Evaluate Career and Lifestyle. Following a divorce, both spouses may have less resources available to them than what that to which they are accustomed. Women should take this as an opportunity to assess their career options and evaluate their lifestyle “needs” versus “wants.” A new home may be better suited for one’s new lifestyle or a new career path may provide a renewed sense of purpose, fulfillment and earnings to preserve assets for long-term retirement needs.

Plan and Budget. Women can more easily manage and achieve their financial goals when they map out a blueprint of their post-divorce finances and budget accordingly. While these plans will likely address the short-term realities of doing more with less, one of the major focuses on financial planning is preparing for the future, whether that includes establishing an emergency fund, saving for retirement or for a child’s education. Oftentimes, a review of current and potential investments can help identify opportunities to help you manage risks and maximize returns.

Special consideration also should be given to understanding an individual’s tax liabilities following divorce to help ensure that newly established budgets address these obligations. Your financial advisor and accountant are great resources to your through these processes.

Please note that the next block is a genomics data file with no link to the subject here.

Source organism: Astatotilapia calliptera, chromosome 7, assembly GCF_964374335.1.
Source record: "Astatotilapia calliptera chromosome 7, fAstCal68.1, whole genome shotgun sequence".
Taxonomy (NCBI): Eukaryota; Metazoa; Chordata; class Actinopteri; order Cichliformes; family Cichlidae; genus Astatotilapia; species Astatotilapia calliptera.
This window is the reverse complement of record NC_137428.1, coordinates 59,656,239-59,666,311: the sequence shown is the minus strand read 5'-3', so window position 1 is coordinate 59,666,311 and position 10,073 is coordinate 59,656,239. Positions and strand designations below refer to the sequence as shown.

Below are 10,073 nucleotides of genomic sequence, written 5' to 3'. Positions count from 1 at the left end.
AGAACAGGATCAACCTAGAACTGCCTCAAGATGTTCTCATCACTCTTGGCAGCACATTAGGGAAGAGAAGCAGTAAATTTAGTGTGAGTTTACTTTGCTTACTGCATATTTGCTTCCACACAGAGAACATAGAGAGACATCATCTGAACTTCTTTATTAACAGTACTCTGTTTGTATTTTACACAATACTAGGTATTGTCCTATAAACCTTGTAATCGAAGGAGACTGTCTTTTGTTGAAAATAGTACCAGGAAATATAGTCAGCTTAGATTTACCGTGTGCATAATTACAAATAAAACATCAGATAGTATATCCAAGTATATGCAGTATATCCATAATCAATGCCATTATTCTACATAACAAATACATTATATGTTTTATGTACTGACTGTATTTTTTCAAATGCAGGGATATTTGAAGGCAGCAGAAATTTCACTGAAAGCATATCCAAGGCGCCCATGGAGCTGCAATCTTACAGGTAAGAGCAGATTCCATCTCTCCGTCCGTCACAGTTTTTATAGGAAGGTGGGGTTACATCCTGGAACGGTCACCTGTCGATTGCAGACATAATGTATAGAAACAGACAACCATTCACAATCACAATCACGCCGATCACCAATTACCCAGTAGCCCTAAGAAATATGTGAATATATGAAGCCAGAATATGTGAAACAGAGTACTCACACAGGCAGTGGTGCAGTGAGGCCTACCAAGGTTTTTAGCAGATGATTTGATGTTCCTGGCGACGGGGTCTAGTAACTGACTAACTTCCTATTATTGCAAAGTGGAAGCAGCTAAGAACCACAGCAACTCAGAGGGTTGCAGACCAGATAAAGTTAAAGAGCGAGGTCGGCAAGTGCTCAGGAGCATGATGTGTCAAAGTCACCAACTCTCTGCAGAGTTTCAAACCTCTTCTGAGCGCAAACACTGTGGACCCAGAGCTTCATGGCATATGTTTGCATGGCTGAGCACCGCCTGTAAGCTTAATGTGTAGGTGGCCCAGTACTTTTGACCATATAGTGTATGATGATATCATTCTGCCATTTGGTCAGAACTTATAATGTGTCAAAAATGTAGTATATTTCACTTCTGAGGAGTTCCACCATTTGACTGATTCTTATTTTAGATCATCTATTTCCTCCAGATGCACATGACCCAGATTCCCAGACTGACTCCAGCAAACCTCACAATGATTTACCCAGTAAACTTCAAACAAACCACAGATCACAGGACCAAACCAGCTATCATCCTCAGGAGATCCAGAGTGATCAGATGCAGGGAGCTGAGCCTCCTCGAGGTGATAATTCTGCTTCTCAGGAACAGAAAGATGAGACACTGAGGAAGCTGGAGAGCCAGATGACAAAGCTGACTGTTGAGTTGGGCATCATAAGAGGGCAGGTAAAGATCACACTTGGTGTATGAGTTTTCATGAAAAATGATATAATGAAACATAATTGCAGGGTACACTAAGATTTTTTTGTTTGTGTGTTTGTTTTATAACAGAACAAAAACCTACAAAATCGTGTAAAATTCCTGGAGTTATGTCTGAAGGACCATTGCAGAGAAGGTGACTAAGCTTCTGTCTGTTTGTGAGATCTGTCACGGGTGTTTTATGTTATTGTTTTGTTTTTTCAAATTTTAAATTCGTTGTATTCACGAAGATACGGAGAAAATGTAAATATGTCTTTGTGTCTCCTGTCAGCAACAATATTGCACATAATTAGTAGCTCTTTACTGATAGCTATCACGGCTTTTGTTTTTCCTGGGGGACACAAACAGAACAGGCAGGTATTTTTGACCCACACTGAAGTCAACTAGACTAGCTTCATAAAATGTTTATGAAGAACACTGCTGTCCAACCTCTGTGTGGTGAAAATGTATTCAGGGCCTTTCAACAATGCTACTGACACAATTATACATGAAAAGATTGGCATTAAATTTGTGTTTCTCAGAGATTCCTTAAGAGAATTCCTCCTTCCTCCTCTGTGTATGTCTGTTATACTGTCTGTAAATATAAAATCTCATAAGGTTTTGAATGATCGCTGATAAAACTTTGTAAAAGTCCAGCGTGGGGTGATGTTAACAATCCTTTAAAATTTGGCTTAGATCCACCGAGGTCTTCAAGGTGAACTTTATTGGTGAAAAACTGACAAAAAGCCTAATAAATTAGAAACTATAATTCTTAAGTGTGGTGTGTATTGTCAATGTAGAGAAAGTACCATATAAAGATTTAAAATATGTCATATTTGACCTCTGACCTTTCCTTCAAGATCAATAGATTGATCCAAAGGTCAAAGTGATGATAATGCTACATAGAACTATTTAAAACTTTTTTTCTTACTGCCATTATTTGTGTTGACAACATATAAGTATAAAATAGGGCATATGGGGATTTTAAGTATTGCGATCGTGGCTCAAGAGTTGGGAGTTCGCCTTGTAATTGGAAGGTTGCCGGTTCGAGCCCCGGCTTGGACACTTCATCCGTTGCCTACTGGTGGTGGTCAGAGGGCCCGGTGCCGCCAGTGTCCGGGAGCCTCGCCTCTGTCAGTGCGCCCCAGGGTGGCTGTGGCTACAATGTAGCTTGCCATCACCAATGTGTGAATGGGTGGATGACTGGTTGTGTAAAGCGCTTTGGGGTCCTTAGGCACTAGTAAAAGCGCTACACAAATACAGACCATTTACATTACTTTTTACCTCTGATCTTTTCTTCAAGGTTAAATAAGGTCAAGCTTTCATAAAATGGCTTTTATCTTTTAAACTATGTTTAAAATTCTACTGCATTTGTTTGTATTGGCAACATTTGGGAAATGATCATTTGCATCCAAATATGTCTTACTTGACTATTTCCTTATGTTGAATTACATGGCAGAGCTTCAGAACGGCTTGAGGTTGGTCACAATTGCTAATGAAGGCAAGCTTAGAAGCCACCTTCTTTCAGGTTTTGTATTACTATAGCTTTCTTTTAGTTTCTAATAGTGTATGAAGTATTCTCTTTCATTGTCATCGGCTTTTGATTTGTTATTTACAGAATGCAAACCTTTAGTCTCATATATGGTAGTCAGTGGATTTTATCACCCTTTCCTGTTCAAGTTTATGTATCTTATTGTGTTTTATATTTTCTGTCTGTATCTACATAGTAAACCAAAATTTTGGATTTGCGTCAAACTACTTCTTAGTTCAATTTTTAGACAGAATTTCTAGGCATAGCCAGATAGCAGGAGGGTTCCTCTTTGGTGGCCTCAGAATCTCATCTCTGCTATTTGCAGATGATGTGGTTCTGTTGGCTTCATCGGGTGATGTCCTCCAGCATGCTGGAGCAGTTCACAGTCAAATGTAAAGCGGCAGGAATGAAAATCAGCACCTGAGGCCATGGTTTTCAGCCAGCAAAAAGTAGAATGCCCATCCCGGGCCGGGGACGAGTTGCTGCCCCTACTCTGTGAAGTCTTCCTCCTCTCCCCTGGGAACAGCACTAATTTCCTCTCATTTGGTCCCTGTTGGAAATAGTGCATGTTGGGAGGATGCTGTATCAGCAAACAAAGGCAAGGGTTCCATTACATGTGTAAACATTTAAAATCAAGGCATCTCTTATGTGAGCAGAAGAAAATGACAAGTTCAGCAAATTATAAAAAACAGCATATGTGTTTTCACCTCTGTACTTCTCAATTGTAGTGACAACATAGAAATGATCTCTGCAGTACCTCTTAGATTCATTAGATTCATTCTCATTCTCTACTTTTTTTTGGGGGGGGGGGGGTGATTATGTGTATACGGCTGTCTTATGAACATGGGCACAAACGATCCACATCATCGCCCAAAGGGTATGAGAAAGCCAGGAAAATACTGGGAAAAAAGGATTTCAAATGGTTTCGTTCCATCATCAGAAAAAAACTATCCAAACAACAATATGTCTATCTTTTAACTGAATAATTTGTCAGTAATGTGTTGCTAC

Life transitions are never easy. However, taking the time to understand one’s financial options and address post-divorce issues and opportunities head on, often with the help of financial advisors, will empower women to move ahead and take control of the financial aspects of their new lives.

About the Author: Kathleen Marteney, CRPC, is a financial planner with Provenance Wealth Advisors, an Independent Registered Investment Advisor affiliated with Berkowitz Pollack Brant Advisors + CPAs, and a registered representative with Raymond James Financial Services. She can be reached at (800) 737-8804 or via email at

Provenance Wealth Advisors, 515 E. Las Olas Blvd., Ft. Lauderdale, FL 33301 (954) 712-8888.

Kathleen Montgomery is a registered representative of and offers securities through Raymond James Financial Services, Inc., Member FINRA/SIPC.

Raymond James is not affiliated with and does not endorse the opinions or services of Berkowitz Pollack Brant Advisors + CPAs. PWA is not a registered broker/dealer and is independent of Raymond James Financial Services. Investment Advisory Services offered through Raymond James Financial Services Advisors, Inc., and Provenance Wealth Advisors.

This material is being provided for information purposes only and is not a complete description, nor is it a recommendation. Any opinions are those of the advisors of PWA and not necessarily those of Raymond James. You should discuss any tax or legal matters with the appropriate professional. Prior to making an investment decision, please consult with your financial advisor about your individual situation. The information has been obtained from sources considered to be reliable, but we do not guarantee that the foregoing material is accurate or complete.

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Posted November 2, 2021